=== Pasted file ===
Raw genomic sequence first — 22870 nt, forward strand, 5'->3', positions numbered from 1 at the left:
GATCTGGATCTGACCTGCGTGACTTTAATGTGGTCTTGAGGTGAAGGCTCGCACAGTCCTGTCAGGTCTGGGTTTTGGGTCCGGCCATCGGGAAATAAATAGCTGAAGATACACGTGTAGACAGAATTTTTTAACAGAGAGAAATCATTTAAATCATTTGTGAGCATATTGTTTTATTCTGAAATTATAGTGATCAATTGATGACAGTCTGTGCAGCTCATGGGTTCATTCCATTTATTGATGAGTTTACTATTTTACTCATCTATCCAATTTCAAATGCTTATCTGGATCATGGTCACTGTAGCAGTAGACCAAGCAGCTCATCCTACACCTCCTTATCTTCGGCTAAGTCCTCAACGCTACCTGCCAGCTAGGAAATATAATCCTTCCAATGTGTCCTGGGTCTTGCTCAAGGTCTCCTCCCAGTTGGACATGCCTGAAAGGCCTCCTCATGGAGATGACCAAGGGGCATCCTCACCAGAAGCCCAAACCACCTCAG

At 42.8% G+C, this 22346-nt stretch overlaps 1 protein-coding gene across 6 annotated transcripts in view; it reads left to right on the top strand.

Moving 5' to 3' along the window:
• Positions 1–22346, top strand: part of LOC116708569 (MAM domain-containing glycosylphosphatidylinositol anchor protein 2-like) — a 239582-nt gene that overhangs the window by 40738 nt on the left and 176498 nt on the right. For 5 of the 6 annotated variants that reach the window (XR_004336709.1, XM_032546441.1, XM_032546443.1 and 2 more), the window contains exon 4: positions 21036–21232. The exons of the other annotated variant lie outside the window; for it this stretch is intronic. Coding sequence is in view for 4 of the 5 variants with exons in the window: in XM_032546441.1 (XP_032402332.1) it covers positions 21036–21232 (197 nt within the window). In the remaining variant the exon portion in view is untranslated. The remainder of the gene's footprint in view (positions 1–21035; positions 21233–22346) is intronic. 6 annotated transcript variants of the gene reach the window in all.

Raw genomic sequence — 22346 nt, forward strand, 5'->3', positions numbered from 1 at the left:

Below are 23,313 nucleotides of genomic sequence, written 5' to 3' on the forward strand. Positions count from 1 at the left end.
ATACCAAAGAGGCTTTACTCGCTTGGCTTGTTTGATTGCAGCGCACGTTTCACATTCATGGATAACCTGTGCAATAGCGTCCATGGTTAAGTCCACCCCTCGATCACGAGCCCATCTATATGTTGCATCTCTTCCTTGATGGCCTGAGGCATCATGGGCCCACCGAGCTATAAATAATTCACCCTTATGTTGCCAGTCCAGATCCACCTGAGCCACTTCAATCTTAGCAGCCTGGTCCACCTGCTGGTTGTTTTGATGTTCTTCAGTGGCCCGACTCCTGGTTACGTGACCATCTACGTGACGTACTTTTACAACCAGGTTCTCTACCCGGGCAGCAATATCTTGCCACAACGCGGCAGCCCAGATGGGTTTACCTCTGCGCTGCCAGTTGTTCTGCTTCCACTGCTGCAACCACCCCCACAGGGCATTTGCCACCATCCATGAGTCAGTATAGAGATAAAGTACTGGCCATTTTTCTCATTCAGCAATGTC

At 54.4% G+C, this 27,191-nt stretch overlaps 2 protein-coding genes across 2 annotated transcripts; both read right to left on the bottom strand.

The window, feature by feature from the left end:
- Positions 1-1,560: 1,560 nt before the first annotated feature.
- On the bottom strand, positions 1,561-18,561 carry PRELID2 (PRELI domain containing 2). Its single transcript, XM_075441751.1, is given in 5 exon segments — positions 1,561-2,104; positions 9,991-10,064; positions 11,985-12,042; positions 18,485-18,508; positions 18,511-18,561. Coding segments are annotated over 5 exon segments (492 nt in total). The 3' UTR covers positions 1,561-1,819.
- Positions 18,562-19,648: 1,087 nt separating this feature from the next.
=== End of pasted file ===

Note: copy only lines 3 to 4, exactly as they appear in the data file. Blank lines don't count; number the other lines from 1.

At 42.8% G+C, this 22346-nt stretch overlaps 1 protein-coding gene across 6 annotated transcripts in view; it reads left to right on the top strand.

Moving 5' to 3' along the window: